May 11, 2015
Under the republic of Ancient Rome, to be a citizen was an unparalleled status that people throughout the entire known world aspired to achieve.
Roman citizens were granted very special privileges and benefits. The right to vote. The right to stand for election. The right to engage in commerce.
They had the right to settle disputes in an impartial court.
Roman citizens were even exempt from the death penalty, except in cases of treason, where they were still afforded a fair trial.
But citizenship is ultimately a contract. And like all contracts, citizenship has both costs and benefits.
It also changes over time as the stronger party sets aside or ‘reinterprets’ parts of the contract.
As the Roman republic descended into imperial chaos, the costs of citizenship began to outweigh the benefits… many of which disappeared altogether.
Elections became obviously rigged, and bribery was rampant. So the right to vote wasn’t exactly much of a benefit.
Cicero tells us in 54 BC that so much money had been borrowed to rig Roman elections that interest rates had temporarily doubled.
By the 4th century, Romans were being executed simply for violating Emperor Diocletian’s infamous wage and price controls.
And in addition to the rapidly deteriorating benefits, the cost of Roman citizenship was constantly increasing through higher taxes and a devalued currency.
We find the same trend unfolding today in the Land of the Free.
US citizenship obviously still carries significant benefit. But for many people the costs are already far too high… and the benefits are disappearing quickly.
Elections have become entertaining formalities where the highest offices are passed around among political dynasties.
The right to engage in commerce has been smothered by an army of bureaucrats and regulators.
US citizens are being body scanned, spied upon, and in extreme cases, even assassinated by drone strike.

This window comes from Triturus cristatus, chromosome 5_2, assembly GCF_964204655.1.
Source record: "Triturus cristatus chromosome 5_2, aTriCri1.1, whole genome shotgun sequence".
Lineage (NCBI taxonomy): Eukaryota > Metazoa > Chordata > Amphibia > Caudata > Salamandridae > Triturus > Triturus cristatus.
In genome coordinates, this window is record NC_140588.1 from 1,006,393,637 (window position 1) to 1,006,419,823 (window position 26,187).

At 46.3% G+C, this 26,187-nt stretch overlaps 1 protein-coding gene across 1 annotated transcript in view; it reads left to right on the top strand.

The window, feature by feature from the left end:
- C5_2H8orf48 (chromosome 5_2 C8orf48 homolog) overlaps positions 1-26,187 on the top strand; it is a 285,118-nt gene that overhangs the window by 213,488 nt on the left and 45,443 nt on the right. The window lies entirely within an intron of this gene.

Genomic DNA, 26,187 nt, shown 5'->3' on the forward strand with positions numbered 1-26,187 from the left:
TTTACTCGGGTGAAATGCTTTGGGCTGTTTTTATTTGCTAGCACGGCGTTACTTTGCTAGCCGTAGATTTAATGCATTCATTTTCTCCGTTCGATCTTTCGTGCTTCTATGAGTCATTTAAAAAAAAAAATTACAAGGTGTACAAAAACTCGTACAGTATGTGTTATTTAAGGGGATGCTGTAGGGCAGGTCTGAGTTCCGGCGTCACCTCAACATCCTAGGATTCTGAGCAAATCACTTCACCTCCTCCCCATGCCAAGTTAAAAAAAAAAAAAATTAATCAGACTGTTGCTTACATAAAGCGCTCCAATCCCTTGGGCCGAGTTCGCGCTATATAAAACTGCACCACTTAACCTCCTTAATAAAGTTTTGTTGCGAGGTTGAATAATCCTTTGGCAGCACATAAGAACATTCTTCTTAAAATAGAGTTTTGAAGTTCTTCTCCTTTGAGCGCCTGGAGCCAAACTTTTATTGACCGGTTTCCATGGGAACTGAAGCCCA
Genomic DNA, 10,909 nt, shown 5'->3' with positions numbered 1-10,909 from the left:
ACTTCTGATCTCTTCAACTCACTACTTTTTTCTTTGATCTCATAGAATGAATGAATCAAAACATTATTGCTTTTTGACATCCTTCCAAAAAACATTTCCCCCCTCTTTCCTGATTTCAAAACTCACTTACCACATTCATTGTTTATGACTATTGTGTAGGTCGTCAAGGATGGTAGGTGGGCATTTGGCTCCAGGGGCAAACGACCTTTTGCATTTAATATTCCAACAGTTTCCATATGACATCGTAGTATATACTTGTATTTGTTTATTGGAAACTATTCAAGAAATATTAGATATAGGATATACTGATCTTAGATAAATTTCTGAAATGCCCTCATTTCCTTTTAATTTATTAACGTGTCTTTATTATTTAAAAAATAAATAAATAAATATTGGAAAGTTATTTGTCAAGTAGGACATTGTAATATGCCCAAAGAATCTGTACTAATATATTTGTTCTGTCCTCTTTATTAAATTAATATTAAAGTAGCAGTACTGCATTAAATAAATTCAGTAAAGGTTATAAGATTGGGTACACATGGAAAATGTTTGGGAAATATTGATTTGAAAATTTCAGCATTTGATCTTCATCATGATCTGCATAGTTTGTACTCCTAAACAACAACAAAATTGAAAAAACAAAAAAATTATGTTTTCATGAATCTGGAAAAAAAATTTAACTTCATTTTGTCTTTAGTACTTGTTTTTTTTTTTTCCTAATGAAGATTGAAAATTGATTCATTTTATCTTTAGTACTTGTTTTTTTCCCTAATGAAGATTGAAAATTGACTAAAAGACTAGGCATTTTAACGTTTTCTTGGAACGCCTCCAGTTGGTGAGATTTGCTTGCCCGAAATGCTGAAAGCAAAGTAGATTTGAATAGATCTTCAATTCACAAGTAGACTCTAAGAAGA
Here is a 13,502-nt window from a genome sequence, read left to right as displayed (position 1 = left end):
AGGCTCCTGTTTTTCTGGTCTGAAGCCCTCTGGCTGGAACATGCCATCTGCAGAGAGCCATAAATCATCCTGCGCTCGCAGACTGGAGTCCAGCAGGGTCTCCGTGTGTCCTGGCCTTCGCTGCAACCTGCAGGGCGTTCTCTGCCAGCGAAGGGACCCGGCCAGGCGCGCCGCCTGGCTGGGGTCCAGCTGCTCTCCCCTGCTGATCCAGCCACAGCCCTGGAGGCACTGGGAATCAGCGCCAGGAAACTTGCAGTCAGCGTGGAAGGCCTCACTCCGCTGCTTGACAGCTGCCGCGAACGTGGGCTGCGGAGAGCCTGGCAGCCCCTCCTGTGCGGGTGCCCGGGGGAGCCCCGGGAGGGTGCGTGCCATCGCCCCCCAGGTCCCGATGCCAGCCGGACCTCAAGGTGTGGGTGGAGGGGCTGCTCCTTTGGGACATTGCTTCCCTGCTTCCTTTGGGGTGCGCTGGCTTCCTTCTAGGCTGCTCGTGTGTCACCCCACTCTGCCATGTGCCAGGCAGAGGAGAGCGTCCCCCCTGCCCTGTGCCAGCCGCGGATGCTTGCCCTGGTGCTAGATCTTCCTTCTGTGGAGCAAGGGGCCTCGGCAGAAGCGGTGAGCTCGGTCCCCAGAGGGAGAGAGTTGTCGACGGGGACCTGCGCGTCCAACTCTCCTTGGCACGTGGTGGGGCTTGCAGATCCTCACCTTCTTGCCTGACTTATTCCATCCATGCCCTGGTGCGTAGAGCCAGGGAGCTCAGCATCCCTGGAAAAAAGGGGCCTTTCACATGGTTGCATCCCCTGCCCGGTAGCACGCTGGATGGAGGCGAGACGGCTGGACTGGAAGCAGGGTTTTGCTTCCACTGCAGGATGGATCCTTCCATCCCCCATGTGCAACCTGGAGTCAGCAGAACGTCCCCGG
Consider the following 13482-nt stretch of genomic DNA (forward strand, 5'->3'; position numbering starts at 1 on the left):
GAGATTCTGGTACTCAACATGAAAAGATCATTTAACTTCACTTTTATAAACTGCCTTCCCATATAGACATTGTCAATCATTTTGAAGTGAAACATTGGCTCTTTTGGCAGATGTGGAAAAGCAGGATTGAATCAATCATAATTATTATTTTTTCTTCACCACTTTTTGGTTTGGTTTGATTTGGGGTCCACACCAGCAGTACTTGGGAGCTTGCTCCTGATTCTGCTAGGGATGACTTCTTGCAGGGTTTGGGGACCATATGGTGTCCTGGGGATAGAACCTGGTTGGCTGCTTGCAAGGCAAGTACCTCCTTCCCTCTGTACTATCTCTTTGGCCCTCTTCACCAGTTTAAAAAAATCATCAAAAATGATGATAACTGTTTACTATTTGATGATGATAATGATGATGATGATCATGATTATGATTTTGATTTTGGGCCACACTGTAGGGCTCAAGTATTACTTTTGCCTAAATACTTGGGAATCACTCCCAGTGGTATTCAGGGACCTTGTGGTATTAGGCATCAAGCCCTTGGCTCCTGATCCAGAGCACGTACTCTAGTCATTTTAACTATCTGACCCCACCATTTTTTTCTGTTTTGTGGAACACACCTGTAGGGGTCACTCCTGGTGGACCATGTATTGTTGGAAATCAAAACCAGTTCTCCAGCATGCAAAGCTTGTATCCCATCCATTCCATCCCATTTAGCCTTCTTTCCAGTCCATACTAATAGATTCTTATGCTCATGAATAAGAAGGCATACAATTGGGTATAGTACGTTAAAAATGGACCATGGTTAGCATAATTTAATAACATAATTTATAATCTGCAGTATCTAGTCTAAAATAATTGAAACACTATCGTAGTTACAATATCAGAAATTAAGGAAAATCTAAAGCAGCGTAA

And their once-prized civil liberties have become a punch line of the police state.
This is tough to stomach.
Sure, the US is still a nice place to be. It’s generally clean, safe, and well-developed.
But it’s often more gut-wrenching to live in once-great nation in terminal decline than it is to deal with the inconveniences of a less-developed country on the rise.
Panama is a great example. It’s a middle-income country full of great opportunity and growth. It’s clearly a nation on the rise. And a very nice place to be.
Greece might technically have a higher GDP per capita and more developed infrastructure. But the trend between each of these two places is pretty obvious.
In Panama there are still a lot of growing pains like any developing country.
But there’s an overwhelming sense of optimism. Panamanians know where they’re going: Forward. Higher. Better.
Conversely, it’s viscerally painful to feel trapped in a former paradise stricken with terminal corruption and bankruptcy. And to feel like there’s nothing you can do about it.
And you’re right. There’s nothing you can do about your government.
You can’t bail out the US government. Or the Japanese government. Or the French government. Or anyone else.
These trends are unfolding. It’s happening. Free countries are becoming less free. And rich countries are going broke.
But what you can control is what happens to you.
We all have a breaking point where the costs of citizenship outweigh the benefits.
And when people reach their breaking points, they deal with it in different ways.
Some express their frustration through violence as we’ve seen recently in Baltimore– a classic case of cost exceeding benefit.
Others take the ultimate step of divorcing themselves from their governments.
Last quarter, in fact, 1,335 people in the Land of the Free renounced their US citizenship. This was a record number. Again.
But these aren’t the only options. Violence and renunciation may seem extreme. But they are not exclusive.
Today, all the tools and resources exist to take back your freedom, reduce the costs, and reclaim the benefits, without having to resort to extremes.
I’ll talk about some of these options in the coming days.